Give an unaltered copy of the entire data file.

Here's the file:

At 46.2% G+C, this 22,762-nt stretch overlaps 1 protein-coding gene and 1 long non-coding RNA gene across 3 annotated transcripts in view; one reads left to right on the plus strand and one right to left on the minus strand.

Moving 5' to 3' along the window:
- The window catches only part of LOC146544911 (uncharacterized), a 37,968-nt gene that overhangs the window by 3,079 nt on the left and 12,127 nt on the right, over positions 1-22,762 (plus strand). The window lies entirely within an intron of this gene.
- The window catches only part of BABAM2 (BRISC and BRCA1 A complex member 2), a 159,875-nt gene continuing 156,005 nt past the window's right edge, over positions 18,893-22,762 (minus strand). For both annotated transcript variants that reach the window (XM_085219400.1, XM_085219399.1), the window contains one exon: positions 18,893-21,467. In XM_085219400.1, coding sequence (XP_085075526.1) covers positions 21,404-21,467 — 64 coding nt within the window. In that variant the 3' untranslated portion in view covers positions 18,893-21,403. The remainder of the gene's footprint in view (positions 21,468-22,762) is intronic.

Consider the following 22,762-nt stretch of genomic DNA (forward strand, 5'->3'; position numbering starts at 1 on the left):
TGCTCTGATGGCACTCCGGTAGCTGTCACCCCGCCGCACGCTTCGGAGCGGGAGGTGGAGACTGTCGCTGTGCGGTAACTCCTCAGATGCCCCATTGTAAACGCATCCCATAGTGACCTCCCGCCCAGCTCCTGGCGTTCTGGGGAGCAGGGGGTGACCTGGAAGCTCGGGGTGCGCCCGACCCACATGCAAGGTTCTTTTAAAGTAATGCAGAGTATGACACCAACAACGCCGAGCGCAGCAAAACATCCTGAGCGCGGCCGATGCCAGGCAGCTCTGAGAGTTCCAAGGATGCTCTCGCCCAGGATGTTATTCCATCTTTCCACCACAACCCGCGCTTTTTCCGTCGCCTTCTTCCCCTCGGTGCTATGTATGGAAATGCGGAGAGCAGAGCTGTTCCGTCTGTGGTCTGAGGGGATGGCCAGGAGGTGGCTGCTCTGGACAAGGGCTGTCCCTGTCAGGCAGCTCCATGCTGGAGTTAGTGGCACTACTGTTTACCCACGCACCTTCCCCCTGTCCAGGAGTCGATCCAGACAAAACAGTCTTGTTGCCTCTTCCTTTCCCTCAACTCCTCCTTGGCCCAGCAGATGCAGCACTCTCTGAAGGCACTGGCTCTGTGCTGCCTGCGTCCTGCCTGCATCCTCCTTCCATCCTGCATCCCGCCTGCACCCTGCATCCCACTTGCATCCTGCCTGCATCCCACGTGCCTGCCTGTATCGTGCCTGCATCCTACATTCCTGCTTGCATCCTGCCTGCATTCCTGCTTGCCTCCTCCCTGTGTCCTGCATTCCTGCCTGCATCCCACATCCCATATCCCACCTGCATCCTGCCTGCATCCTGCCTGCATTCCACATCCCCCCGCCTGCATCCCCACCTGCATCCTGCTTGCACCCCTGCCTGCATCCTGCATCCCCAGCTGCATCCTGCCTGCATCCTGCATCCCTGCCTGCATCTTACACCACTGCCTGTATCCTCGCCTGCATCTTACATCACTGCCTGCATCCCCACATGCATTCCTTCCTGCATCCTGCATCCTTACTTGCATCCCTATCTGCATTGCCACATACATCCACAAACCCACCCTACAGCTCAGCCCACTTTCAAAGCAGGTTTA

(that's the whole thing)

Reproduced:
At 46.2% G+C, this 22,762-nt stretch overlaps 1 protein-coding gene and 1 long non-coding RNA gene across 3 annotated transcripts in view; one reads left to right on the plus strand and one right to left on the minus strand.

Moving 5' to 3' along the window:
- The window catches only part of LOC146544911 (uncharacterized), a 37,968-nt gene that overhangs the window by 3,079 nt on the left and 12,127 nt on the right, over positions 1-22,762 (plus strand). The window lies entirely within an intron of this gene.
- The window catches only part of BABAM2 (BRISC and BRCA1 A complex member 2), a 159,875-nt gene continuing 156,005 nt past the window's right edge, over positions 18,893-22,762 (minus strand). For both annotated transcript variants that reach the window (XM_085219400.1, XM_085219399.1), the window contains one exon: positions 18,893-21,467. In XM_085219400.1, coding sequence (XP_085075526.1) covers positions 21,404-21,467 — 64 coding nt within the window. In that variant the 3' untranslated portion in view covers positions 18,893-21,403. The remainder of the gene's footprint in view (positions 21,468-22,762) is intronic.

Consider the following 22,762-nt stretch of genomic DNA (forward strand, 5'->3'; position numbering starts at 1 on the left):
TGCTCTGATGGCACTCCGGTAGCTGTCACCCCGCCGCACGCTTCGGAGCGGGAGGTGGAGACTGTCGCTGTGCGGTAACTCCTCAGATGCCCCATTGTAAACGCATCCCATAGTGACCTCCCGCCCAGCTCCTGGCGTTCTGGGGAGCAGGGGGTGACCTGGAAGCTCGGGGTGCGCCCGACCCACATGCAAGGTTCTTTTAAAGTAATGCAGAGTATGACACCAACAACGCCGAGCGCAGCAAAACATCCTGAGCGCGGCCGATGCCAGGCAGCTCTGAGAGTTCCAAGGATGCTCTCGCCCAGGATGTTATTCCATCTTTCCACCACAACCCGCGCTTTTTCCGTCGCCTTCTTCCCCTCGGTGCTATGTATGGAAATGCGGAGAGCAGAGCTGTTCCGTCTGTGGTCTGAGGGGATGGCCAGGAGGTGGCTGCTCTGGACAAGGGCTGTCCCTGTCAGGCAGCTCCATGCTGGAGTTAGTGGCACTACTGTTTACCCACGCACCTTCCCCCTGTCCAGGAGTCGATCCAGACAAAACAGTCTTGTTGCCTCTTCCTTTCCCTCAACTCCTCCTTGGCCCAGCAGATGCAGCACTCTCTGAAGGCACTGGCTCTGTGCTGCCTGCGTCCTGCCTGCATCCTCCTTCCATCCTGCATCCCGCCTGCACCCTGCATCCCACTTGCATCCTGCCTGCATCCCACGTGCCTGCCTGTATCGTGCCTGCATCCTACATTCCTGCTTGCATCCTGCCTGCATTCCTGCTTGCCTCCTCCCTGTGTCCTGCATTCCTGCCTGCATCCCACATCCCATATCCCACCTGCATCCTGCCTGCATCCTGCCTGCATTCCACATCCCCCCGCCTGCATCCCCACCTGCATCCTGCTTGCACCCCTGCCTGCATCCTGCATCCCCAGCTGCATCCTGCCTGCATCCTGCATCCCTGCCTGCATCTTACACCACTGCCTGTATCCTCGCCTGCATCTTACATCACTGCCTGCATCCCCACATGCATTCCTTCCTGCATCCTGCATCCTTACTTGCATCCCTATCTGCATTGCCACATACATCCACAAACCCACCCTACAGCTCAGCCCACTTTCAAAGCAGGTTTA